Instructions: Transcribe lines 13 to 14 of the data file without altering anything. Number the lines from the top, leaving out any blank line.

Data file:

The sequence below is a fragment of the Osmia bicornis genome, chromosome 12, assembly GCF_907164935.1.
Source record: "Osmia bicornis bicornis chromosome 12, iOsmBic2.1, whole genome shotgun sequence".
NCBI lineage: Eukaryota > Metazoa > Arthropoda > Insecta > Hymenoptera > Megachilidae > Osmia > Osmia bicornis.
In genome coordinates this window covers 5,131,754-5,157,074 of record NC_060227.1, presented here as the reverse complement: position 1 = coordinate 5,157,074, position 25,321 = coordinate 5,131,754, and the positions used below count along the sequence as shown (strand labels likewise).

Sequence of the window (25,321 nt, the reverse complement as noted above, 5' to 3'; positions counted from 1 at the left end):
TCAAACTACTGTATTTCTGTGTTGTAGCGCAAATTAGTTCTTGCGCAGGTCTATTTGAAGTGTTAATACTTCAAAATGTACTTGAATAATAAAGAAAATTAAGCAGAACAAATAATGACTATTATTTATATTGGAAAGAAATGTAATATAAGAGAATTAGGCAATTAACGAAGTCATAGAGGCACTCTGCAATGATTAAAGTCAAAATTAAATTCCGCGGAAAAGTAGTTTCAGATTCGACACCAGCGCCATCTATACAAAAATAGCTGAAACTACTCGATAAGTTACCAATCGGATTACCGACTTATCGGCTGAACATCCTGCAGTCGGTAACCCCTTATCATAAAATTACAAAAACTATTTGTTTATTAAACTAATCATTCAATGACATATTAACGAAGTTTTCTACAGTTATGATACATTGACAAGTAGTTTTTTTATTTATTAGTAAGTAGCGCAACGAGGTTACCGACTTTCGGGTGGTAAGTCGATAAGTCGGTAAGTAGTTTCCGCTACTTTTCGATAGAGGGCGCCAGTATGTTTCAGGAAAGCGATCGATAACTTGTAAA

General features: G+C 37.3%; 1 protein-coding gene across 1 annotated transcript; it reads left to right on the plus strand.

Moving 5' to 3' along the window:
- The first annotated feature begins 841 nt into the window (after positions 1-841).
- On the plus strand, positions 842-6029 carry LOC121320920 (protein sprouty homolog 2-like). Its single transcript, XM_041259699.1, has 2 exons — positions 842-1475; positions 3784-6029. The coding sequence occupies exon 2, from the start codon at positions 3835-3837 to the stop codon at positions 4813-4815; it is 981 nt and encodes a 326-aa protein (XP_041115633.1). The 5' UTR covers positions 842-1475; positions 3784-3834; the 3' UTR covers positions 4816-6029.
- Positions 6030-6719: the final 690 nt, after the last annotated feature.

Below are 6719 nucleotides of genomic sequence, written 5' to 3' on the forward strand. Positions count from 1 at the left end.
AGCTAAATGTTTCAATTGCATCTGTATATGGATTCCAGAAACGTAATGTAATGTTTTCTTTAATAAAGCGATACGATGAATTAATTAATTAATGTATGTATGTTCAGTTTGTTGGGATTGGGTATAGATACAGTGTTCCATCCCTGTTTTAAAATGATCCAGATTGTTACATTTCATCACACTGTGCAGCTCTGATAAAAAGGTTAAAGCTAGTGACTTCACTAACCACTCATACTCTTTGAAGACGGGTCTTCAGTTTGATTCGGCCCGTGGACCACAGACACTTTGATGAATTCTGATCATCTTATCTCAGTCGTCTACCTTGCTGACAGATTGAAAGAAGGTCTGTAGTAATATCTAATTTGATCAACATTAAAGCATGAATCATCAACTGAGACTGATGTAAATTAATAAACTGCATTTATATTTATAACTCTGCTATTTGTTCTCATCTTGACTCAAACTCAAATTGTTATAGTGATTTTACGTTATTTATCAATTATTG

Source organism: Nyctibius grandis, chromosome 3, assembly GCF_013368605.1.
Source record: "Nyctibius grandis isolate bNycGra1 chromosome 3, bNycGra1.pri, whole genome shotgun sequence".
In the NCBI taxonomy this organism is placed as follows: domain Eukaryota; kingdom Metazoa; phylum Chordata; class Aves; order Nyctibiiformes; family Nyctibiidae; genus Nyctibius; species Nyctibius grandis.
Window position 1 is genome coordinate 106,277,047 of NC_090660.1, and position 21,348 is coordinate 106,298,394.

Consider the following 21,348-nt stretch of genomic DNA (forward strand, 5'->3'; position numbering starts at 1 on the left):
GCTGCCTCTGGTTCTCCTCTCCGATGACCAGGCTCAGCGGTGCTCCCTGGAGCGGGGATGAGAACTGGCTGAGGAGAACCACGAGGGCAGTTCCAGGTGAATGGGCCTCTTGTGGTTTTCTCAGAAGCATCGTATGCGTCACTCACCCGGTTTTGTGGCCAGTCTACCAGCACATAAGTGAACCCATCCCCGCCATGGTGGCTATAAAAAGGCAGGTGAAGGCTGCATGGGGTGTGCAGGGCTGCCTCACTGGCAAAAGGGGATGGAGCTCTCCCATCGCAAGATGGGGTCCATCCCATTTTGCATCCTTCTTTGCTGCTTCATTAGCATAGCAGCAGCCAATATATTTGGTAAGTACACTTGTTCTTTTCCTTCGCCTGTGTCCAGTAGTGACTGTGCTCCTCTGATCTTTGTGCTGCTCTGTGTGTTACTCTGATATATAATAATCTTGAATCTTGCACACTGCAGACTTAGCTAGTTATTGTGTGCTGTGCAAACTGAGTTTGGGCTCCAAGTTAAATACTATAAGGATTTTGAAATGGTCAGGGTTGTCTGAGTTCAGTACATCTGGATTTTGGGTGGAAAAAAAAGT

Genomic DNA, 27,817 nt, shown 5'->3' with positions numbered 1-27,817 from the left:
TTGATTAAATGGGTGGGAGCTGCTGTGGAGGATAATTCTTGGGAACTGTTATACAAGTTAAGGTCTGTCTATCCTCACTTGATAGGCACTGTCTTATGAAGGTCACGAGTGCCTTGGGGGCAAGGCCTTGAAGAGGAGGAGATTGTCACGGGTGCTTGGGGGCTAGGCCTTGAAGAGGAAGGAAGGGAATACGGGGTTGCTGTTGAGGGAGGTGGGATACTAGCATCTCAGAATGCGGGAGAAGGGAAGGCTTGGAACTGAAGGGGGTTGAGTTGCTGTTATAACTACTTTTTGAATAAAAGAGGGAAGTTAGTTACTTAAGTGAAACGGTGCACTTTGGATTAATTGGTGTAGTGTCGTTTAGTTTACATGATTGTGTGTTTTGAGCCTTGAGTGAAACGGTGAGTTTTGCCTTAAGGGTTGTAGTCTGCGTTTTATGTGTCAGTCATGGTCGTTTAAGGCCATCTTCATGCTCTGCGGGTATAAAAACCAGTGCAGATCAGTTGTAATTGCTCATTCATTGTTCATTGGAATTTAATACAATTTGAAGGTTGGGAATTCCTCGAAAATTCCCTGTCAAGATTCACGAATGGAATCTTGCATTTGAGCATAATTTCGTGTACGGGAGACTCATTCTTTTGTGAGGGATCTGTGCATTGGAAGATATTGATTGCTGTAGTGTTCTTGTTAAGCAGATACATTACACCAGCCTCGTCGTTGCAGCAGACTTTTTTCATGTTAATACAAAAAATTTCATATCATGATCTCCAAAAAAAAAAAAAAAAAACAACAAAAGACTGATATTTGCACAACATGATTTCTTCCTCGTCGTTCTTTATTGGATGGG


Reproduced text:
AGCTAAATGTTTCAATTGCATCTGTATATGGATTCCAGAAACGTAATGTAATGTTTTCTTTAATAAAGCGATACGATGAATTAATTAATTAATGTATGTATGTTCAGTTTGTTGGGATTGGGTATAGATACAGTGTTCCATCCCTGTTTTAAAATGATCCAGATTGTTACATTTCATCACACTGTGCAGCTCTGATAAAAAGGTTAAAGCTAGTGACTTCACTAACCACTCATACTCTTTGAAGACGGGTCTTCAGTTTGATTCGGCCCGTGGACCACAGACACTTTGATGAATTCTGATCATCTTATCTCAGTCGTCTACCTTGCTGACAGATTGAAAGAAGGTCTGTAGTAATATCTAATTTGATCAACATTAAAGCATGAATCATCAACTGAGACTGATGTAAATTAATAAACTGCATTTATATTTATAACTCTGCTATTTGTTCTCATCTTGACTCAAACTCAAATTGTTATAGTGATTTTACGTTATTTATCAATTATTG

Source organism: Nyctibius grandis, chromosome 3, assembly GCF_013368605.1.